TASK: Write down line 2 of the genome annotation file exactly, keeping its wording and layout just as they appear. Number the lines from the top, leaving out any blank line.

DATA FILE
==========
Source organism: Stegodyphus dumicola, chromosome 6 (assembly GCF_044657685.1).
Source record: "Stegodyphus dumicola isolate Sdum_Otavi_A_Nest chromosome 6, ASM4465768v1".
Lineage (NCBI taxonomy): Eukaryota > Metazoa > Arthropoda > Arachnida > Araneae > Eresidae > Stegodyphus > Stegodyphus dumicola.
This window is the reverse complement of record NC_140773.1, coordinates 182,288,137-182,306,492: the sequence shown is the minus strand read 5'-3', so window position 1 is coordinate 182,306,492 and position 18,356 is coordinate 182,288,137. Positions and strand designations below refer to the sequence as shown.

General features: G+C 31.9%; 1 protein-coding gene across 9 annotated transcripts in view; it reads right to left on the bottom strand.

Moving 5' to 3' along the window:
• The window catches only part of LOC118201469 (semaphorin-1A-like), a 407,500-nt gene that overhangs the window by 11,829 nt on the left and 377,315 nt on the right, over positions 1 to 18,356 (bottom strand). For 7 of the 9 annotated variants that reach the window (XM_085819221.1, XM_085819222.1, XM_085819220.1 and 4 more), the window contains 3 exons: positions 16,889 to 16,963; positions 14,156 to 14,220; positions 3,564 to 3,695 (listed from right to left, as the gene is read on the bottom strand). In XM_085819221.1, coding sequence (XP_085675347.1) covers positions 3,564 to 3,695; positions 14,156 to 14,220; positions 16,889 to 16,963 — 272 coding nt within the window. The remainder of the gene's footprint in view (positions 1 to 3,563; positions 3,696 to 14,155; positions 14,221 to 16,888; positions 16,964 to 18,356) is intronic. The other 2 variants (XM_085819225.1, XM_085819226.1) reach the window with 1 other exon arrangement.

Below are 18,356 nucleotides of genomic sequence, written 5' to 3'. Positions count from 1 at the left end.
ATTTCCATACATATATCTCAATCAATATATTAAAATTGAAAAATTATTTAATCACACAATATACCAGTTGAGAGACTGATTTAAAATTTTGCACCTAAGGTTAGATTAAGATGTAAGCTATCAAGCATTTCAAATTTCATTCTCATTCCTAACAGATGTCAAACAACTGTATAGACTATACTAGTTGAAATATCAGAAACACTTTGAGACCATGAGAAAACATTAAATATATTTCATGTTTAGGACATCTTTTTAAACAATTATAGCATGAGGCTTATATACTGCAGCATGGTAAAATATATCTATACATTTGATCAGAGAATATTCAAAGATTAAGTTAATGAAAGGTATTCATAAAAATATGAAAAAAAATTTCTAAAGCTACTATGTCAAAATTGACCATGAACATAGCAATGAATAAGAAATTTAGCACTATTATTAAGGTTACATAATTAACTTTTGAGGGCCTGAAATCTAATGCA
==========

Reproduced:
Source record: "Stegodyphus dumicola isolate Sdum_Otavi_A_Nest chromosome 6, ASM4465768v1".